SNSI manuals consistently emphasize “responsible practices” to encourage participants to avoid accidents that could harm themselves or their buddies.

As an SNSI Snorkeling Guide, you are expected to exhibit a higher level of reasonableness and prudence than that required of the snorkelers you are guiding.

It is often said that for a good Snorkeling Guide, the job is only deemed complete upon entering the water. To make this a reality, all preparatory work prior to the excursion must be executed correctly.

For a Snorkeling Guide, excursion preparation begins with the proper handling of all office paperwork, which is vital for supporting all activities. Part of your responsibility is to stay informed about changes in legislation, snorkeling practices, and generally accepted procedures. This includes being knowledgeable about current national laws governing diving, checking for local legislation where applicable, and being aware of the specific local laws of the place where you operate. In the absence of specific regulations, your sense of responsibility and adherence to SNSI Standards become crucial. Following these standards does not absolve you from liability in the event of an accident, but it can be a positive factor in determining responsibility.

Each time you change your work location, it is your duty to familiarize yourself with the local rules and procedures. Do not rely on others to provide this information, as it often only surfaces in response to a problem or an infraction. In such cases, ignorance of the law is not a valid defense. Therefore, proactive learning and adaptation to the local diving environment are key responsibilities of a Snorkeling Guide.

Forms to be Filled Out Before the Excursion

In snorkeling, as in all human activities, there are inherent risks. Snorkelers must be aware of these risks and willingly accept the potential consequences. This understanding is crucial from a legal standpoint, as it implies that participants voluntarily assume the risks associated with water activities like Snorkeling. As a snorkeler, you’ve likely experienced being asked to sign a liability release and risk acceptance form at diving centers. While a snorkeler’s signature on such a form doesn’t automatically absolve the professional of responsibility, it serves as a significant defense, particularly if the Snorkeling Guide has followed all procedures correctly. Hence, it is essential that these forms are always signed.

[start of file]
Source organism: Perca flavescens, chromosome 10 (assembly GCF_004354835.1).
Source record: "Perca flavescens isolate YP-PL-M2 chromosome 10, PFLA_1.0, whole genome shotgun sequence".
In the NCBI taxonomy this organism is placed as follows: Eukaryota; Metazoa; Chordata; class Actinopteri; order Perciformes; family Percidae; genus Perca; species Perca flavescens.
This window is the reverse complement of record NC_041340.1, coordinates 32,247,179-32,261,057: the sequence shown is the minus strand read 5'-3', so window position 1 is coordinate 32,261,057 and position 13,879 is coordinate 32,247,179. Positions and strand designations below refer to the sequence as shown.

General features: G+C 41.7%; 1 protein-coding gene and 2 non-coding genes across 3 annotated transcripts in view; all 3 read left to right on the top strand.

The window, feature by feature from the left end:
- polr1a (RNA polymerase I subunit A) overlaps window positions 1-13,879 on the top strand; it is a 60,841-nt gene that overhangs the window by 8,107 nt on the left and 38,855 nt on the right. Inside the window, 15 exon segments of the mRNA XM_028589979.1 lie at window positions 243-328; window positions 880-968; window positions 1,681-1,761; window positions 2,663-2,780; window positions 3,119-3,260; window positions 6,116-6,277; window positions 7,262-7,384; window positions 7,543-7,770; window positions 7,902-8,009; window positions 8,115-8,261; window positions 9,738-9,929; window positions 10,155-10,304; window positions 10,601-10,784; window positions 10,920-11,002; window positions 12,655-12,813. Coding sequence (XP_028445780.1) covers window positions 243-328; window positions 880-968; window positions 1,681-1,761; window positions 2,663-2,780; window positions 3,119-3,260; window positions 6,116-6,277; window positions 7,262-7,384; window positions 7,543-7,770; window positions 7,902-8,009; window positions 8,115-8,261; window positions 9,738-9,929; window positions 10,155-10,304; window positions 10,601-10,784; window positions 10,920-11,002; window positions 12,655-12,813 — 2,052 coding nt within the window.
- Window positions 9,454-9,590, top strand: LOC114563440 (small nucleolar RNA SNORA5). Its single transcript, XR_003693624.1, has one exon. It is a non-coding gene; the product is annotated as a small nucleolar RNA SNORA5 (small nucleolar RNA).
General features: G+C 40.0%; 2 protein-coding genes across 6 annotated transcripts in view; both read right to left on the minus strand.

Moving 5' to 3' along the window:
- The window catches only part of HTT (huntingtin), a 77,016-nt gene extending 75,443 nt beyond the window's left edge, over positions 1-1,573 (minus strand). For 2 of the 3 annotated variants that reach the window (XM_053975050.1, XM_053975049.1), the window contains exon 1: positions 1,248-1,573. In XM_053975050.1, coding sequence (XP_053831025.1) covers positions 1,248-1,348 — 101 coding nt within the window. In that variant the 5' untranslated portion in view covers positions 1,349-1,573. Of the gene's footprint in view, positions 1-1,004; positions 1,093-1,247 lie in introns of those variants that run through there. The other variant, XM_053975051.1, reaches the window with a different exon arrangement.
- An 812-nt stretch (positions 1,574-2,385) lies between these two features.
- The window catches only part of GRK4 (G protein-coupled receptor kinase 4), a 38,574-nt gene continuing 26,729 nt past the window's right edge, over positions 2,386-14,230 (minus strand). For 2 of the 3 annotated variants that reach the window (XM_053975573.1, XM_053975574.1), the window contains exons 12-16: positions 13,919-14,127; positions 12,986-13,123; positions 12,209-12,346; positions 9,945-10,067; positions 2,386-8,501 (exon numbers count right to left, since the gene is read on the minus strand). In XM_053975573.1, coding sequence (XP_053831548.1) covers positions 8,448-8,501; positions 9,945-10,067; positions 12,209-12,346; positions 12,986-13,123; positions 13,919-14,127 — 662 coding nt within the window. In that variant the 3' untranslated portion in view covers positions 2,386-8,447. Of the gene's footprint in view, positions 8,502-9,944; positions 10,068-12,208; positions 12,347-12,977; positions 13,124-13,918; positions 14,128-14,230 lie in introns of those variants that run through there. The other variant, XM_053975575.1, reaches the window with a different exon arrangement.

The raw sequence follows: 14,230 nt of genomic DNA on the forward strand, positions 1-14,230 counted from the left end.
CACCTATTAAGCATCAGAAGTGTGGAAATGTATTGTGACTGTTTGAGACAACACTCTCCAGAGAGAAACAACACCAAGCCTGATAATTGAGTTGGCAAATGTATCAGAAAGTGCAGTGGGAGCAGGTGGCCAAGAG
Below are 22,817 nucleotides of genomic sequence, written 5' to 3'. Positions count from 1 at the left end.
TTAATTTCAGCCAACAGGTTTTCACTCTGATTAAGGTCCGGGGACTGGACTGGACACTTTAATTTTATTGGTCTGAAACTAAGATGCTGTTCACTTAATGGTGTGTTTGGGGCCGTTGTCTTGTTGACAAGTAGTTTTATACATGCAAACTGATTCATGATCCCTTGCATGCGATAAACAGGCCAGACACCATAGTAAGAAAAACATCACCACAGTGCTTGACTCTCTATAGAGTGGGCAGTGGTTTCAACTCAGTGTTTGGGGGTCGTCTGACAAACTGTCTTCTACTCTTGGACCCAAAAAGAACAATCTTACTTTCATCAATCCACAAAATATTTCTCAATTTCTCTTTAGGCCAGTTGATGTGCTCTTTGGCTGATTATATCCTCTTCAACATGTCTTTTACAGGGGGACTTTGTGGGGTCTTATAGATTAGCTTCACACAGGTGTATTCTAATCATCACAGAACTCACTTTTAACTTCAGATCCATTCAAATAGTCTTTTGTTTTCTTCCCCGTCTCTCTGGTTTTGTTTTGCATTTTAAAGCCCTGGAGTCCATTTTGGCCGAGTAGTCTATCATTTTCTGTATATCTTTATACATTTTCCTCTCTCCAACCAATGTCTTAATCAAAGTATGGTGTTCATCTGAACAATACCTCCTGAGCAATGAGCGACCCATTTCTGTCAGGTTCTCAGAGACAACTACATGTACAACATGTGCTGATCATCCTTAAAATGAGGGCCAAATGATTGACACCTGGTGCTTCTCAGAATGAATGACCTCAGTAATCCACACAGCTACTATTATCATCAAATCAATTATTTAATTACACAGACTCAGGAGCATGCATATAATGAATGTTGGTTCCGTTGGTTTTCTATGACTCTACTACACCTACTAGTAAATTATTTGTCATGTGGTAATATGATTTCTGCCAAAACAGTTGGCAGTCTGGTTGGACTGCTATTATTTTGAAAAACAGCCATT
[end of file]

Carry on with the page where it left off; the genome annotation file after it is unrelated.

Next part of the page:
For the form to be valid, the signer must fully understand and evaluate the nature and extent of the risks they are accepting. When used correctly, this form also acts as an accident-prevention tool by reminding snorkelers of the behaviors necessary for safe diving. A valid declaration requires that:

  • The person understands the risk.
  • They are participating voluntarily, without coercion.
  • The risks are explained in a clear, simple, and understandable manner.
  • The person has sufficient knowledge to assess the risks involved.

The last point is particularly important. For instance, if you lead a minor without the parent consent in writing, you might be held responsible, as the minor may not understand the risks.

As a Snorkeling Guide, you should not allow anyone who refuses to sign the liability release form to participate in any activities you organize and supervise.

While these forms can be useful in defending against a lawsuit, they are not sufficient to completely exonerate you. Always remember that, irrespective of the forms signed, you must fulfill your duties as an SNSI Snorkeling Guide. Your primary objective remains the safety and enjoyment of the snorkelers in activities organized by you or the diving center you represent.

Forms to be Filled Out After the Excursion

As a conscientious Snorkeling Guide, ensuring that liability release forms are signed before the excursion is just one aspect of your role. Demonstrating high professionalism also involves meticulously recording the details of each excursion. After every excursion, it is important to log the activity on the required form. This serves as a record-keeping tool and also as evidence of your serious and professional approach to managing snorkeling activities.

The retention of these forms is as critical as their accurate completion. You should keep all forms for at least five years, or longer if required by the regulations in the country where you operate. Properly filing and storing these documents is essential. A form that can’t be located when needed is effectively as good as not having been filled out at all. The same applies to a form that’s been filled out incorrectly.

Therefore, it’s vital to establish and maintain a systematic and organized method for handling all excursion-related paperwork. This practice supports your professional conduct and also ensures that you have necessary documentation readily available in case of any inquiries or legal matters that may arise in the future.


Snorkeling Guide